Dulé Hill on Bail Reform: "There Has to Be a More Equitable Process" (Exclusive Video)

The 'Psych' and 'West Wing' alum critiques the bail bond industry in a PSA for the nonprofit NextGen America.

Facing multiple rape charges, Harvey Weinstein turned himself in to the authorities around 7:30 a.m. May 25 and was out by midmorning, having met the terms of his bail — $10 million bond or $1 million cash.

Such is not the case for half a million people nationwide — who are disproportionately people of color — who cannot afford bail, and whose options instead are to plead guilty, stay in jail indefinitely awaiting trial or take out a high-interest loan from a bail bond company. The bail bond industry earns about $2 billion in profits annually, according to NextGen America, a progressive 501(c)(4) (social welfare organization) founded by billionaire Tom Steyer.

NextGen America tapped Psych and West Wing alum Dulé Hill for a PSA in support of California Senate Bill 10, which would aim to reform the bail system and make sure that people are not incarcerated pretrial simply because they cannot afford money bail. The bill stipulates, in part, a pretrial risk assessment to be conducted for each defendant within six hours of arrest.

In the PSA, Hill interviews Homeboy Industries' member Garry Powers on his experience in the money bail system. Powers testifies that borrowing money from a bondsman in order to avoid jail trapped him in a cycle of debt that led to his being sued by the bail bond company.

"So beyond the legal situation you [already] have, you have another legal situation that is going to keep backing you further and further in a corner," Hill responds. "I can see how it's inequitable to people because you're only punishing me that much more because I do not have money."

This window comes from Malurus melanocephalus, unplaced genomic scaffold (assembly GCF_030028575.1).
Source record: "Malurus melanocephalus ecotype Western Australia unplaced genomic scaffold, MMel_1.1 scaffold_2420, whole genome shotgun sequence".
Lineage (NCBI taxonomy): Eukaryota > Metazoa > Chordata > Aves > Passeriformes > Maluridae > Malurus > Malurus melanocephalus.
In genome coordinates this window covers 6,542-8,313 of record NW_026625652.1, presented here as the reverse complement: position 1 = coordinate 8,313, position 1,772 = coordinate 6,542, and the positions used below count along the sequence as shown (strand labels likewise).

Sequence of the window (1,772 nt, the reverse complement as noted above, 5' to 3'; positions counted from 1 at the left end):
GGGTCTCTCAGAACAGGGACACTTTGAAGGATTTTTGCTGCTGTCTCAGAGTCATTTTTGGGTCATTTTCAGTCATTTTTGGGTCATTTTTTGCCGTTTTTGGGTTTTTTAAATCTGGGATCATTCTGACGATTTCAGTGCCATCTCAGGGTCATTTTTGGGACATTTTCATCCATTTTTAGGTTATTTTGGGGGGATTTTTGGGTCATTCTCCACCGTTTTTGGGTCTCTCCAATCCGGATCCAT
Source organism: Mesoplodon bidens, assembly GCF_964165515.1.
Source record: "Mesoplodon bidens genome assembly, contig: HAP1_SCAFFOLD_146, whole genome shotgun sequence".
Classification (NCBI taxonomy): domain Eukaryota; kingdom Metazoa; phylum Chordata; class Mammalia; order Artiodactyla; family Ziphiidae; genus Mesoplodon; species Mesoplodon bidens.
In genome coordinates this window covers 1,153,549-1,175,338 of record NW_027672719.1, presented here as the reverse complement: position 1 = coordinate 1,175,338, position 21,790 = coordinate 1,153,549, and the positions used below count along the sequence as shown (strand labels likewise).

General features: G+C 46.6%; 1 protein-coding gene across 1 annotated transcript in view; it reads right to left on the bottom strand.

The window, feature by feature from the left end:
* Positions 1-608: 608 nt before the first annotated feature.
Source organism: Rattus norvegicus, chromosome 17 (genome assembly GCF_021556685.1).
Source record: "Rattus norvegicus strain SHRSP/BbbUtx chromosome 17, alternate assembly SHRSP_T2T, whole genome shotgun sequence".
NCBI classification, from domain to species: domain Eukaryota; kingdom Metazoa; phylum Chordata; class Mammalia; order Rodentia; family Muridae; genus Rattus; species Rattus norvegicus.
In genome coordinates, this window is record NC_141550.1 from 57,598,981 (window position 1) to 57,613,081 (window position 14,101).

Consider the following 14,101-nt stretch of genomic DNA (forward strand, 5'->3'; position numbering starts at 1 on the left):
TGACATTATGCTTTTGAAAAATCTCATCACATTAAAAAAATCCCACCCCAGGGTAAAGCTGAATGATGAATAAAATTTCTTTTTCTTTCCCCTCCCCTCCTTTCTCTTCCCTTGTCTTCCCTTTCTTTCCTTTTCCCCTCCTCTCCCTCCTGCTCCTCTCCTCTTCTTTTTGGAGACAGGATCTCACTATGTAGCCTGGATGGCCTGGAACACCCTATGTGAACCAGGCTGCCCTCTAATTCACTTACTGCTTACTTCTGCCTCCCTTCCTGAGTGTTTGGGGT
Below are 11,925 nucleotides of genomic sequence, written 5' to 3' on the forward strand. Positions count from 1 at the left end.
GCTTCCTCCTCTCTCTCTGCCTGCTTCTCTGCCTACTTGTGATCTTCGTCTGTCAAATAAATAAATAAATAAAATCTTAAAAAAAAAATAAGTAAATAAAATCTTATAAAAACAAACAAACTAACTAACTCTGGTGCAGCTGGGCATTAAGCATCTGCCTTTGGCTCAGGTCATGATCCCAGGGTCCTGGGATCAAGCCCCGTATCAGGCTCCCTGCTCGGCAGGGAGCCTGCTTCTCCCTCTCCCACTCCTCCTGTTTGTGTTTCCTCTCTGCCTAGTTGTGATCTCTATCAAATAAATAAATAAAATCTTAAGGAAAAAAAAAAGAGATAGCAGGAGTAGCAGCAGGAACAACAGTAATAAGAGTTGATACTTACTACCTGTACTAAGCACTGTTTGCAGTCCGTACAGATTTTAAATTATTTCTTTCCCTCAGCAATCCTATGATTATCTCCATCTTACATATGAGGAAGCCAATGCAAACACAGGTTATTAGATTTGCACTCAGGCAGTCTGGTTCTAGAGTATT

"It's almost as if we're being criminalized because we're poor," Powers agrees.

Thousands of Californians are affected by the inability to post money bail, according to NextGen America, which adds that one in three incarcerated people in the state are eventually found not guilty.

"There has to be a more equitable process for individuals who find themselves on the wrong side of the law but do not have the financial means to navigate the bail system smoothly," says Hill, who will next be seen as a series regular on the upcoming eighth season of USA's Suits. "Whether it's the life story of Kalief Browder [the Bronx teen who was wrongfully arrested, imprisoned without trial in Rikers for three years and eventually committed suicide] or countless others, it's obvious that there is something terribly wrong with our bail system that needs to be improved. While I may not have all the nuanced knowledge of the system or all the answers on how to fix it, I have been blessed with a microphone, which I intend to use to shine a spotlight on those who do."